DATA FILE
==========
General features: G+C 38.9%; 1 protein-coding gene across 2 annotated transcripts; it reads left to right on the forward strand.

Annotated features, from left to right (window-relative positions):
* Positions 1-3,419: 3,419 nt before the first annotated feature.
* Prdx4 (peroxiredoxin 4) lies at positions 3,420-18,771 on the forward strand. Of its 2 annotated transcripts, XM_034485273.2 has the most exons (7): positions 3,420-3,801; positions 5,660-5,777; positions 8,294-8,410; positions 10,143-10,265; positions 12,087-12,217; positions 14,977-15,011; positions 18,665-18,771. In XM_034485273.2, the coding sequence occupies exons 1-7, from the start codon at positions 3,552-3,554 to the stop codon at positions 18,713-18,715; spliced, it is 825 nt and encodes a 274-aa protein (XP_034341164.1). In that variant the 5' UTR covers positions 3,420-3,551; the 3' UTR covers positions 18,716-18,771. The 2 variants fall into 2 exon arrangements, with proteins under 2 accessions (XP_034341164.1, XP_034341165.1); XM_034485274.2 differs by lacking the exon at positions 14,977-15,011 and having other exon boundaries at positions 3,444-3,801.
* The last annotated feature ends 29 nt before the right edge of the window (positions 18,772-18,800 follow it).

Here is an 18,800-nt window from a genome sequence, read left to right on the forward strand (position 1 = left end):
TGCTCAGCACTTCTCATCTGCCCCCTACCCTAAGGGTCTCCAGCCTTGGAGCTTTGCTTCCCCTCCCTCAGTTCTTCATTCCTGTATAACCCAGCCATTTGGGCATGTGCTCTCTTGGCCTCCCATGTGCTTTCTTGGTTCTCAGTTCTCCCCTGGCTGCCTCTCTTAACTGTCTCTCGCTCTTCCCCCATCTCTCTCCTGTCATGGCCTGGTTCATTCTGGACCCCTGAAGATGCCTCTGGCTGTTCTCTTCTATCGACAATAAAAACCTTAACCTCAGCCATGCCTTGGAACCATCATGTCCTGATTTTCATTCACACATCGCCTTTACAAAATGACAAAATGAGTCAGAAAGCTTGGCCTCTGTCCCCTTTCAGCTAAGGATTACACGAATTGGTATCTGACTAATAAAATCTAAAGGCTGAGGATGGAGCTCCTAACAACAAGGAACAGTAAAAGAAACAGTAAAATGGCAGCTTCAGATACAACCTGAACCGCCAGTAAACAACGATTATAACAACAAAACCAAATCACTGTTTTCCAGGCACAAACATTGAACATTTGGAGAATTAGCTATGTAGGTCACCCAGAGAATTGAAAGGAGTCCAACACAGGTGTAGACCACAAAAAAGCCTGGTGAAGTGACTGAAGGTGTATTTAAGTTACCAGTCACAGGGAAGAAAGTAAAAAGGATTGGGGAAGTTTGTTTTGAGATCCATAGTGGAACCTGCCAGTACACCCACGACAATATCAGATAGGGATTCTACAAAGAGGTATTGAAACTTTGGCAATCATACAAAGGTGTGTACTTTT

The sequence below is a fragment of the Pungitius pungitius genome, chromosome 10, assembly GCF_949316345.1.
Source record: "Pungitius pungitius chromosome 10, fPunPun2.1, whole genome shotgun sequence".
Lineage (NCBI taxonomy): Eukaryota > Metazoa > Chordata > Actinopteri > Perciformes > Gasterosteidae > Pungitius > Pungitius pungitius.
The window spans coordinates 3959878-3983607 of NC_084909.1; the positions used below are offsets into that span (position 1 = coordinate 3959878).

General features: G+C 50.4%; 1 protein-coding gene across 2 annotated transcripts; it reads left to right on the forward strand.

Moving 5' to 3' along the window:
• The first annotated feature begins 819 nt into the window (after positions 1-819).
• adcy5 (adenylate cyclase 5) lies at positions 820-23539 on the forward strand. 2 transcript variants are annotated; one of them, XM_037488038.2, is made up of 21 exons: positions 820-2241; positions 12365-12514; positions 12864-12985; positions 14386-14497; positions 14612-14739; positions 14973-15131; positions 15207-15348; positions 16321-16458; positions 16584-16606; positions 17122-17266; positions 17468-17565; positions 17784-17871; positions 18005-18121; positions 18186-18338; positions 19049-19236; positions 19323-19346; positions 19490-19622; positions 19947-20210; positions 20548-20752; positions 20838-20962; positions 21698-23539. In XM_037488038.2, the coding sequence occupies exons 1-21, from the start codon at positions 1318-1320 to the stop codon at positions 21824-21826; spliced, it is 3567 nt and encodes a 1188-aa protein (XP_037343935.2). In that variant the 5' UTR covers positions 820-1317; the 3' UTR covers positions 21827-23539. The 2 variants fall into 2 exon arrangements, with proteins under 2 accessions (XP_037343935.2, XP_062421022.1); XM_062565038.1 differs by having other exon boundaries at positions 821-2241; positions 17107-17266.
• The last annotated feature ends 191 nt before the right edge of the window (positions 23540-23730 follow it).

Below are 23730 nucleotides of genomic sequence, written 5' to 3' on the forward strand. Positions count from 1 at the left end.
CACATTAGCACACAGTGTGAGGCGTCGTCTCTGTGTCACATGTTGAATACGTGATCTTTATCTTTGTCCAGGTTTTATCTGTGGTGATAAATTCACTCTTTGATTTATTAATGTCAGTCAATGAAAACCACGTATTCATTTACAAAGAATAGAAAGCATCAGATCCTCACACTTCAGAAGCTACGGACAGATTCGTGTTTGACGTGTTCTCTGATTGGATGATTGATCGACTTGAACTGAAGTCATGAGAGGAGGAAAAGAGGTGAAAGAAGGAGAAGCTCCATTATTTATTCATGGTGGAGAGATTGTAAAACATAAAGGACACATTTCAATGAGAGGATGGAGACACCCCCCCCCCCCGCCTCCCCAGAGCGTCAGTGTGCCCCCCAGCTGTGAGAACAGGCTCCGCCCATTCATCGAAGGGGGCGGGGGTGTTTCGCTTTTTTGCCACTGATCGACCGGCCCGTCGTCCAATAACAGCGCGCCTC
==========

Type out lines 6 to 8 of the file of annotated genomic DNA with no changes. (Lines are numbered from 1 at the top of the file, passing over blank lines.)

Here is an 18,800-nt window from a genome sequence, read left to right on the forward strand (position 1 = left end):
TGCTCAGCACTTCTCATCTGCCCCCTACCCTAAGGGTCTCCAGCCTTGGAGCTTTGCTTCCCCTCCCTCAGTTCTTCATTCCTGTATAACCCAGCCATTTGGGCATGTGCTCTCTTGGCCTCCCATGTGCTTTCTTGGTTCTCAGTTCTCCCCTGGCTGCCTCTCTTAACTGTCTCTCGCTCTTCCCCCATCTCTCTCCTGTCATGGCCTGGTTCATTCTGGACCCCTGAAGATGCCTCTGGCTGTTCTCTTCTATCGACAATAAAAACCTTAACCTCAGCCATGCCTTGGAACCATCATGTCCTGATTTTCATTCACACATCGCCTTTACAAAATGACAAAATGAGTCAGAAAGCTTGGCCTCTGTCCCCTTTCAGCTAAGGATTACACGAATTGGTATCTGACTAATAAAATCTAAAGGCTGAGGATGGAGCTCCTAACAACAAGGAACAGTAAAAGAAACAGTAAAATGGCAGCTTCAGATACAACCTGAACCGCCAGTAAACAACGATTATAACAACAAAACCAAATCACTGTTTTCCAGGCACAAACATTGAACATTTGGAGAATTAGCTATGTAGGTCACCCAGAGAATTGAAAGGAGTCCAACACAGGTGTAGACCACAAAAAAGCCTGGTGAAGTGACTGAAGGTGTATTTAAGTTACCAGTCACAGGGAAGAAAGTAAAAAGGATTGGGGAAGTTTGTTTTGAGATCCATAGTGGAACCTGCCAGTACACCCACGACAATATCAGATAGGGATTCTACAAAGAGGTATTGAAACTTTGGCAATCATACAAAGGTGTGTACTTTT

The sequence below is a fragment of the Pungitius pungitius genome, chromosome 10, assembly GCF_949316345.1.